Success is measured by skill and personality. Take the front desk for example. Your selection of a Client Service Representative should be someone outgoing and comfortable working directly with people. Hospitality and good customer service are essential skills that will make your clients feel welcome. This person should also have an eye for detail and an ability to think outside the box to maximize the client experience.

Your technical team will vary depending on their area of expertise.  Exam room techs should connect easily with the clients and patients. Your client’s perception of his or her visit is primarily based on an emotional response since how they feel is critical. Surgical and laboratory technicians will likely have a different demeanor as they are more specialized in tedious tasks. For smaller hospitals, it is sometimes necessary to find techs that are able to adapt to wearing many hats and this requires good communication during your interview process to find the right fit.

You should have a job description for each role within your hospital. Use this tool to clearly spell out your expectations to candidates to determine their skill level. These are also great to refer to when you are reviewing resumes and interviewing.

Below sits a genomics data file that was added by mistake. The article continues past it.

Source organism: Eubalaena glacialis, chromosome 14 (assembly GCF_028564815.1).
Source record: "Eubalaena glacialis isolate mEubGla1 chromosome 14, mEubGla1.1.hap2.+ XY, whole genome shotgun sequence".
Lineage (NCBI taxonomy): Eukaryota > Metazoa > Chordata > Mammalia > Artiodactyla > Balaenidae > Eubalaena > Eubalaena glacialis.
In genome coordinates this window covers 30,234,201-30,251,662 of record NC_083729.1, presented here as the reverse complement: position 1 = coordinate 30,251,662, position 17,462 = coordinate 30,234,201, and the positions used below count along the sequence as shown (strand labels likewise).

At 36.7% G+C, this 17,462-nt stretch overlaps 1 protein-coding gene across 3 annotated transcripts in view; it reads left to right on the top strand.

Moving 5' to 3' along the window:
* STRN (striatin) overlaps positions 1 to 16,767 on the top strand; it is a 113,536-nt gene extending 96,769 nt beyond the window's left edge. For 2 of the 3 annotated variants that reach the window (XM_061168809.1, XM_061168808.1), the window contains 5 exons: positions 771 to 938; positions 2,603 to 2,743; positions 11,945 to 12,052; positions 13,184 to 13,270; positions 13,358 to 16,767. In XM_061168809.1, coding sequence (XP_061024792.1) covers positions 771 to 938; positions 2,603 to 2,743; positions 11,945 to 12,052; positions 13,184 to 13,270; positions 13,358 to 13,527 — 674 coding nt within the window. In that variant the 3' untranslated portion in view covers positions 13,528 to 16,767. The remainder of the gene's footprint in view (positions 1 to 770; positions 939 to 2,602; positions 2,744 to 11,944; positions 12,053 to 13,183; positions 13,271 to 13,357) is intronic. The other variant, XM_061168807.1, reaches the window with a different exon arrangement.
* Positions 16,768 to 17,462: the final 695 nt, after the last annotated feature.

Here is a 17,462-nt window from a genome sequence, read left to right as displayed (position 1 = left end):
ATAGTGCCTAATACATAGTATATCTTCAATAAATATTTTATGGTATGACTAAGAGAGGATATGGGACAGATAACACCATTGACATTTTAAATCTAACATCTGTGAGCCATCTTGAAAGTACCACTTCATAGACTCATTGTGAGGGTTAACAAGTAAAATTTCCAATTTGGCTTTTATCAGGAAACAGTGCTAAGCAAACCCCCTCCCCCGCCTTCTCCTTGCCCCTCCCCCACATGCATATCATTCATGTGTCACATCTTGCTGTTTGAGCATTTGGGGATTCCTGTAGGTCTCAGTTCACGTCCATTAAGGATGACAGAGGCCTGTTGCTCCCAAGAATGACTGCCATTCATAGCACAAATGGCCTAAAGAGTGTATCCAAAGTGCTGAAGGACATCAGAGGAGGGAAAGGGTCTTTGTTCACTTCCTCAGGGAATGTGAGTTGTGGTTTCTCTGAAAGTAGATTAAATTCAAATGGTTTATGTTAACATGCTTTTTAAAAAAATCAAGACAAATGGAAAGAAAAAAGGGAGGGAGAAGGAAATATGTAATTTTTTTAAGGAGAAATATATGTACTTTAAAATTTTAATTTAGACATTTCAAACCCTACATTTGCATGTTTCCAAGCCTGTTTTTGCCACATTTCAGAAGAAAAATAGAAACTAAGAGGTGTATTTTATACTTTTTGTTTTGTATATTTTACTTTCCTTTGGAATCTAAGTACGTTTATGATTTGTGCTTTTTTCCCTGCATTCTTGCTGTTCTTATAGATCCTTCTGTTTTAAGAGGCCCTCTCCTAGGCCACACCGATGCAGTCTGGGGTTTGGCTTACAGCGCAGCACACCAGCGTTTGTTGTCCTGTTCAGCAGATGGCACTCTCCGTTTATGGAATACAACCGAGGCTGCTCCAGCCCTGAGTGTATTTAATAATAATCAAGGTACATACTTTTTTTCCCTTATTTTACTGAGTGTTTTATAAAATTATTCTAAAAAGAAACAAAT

Wait until you find the right fit for the job! In a future blog, I will discuss how to set up new hires for success.


Do You Know What Your Veterinary Practice Real Estate is Really Worth? Part 1

Do You Know What Your Veterinary Practice Real Estate is Really Worth?

Part 1- Creating Liquidity and Building Improvements

Written By: Daniel Eisenstadt and Ian Widensky of Calico Real Estate

Thirty years ago nearly every owner of a veterinary practice owned (or wanted to own) the real estate where his or her practice was situated.  While this continues to be the norm for many owners, like so many other aspects of veterinary medicine, “the times they are a changing.”  Today, more practice owners are recognizing that their practice and building are different assets and that viewing each separately can create greater financial value and more flexibility.

In many other healthcare fields (dentistry, physical therapy, etc.) practice owners rarely own their own real estate, choosing instead to focus on building the business of their practices.  Most owners enter into long-term leases for well-equipped facilities in good locations.  In fact, most corporate groups that acquire veterinary practices utilize the same principles and negotiate long-term leases as part of a purchase agreement.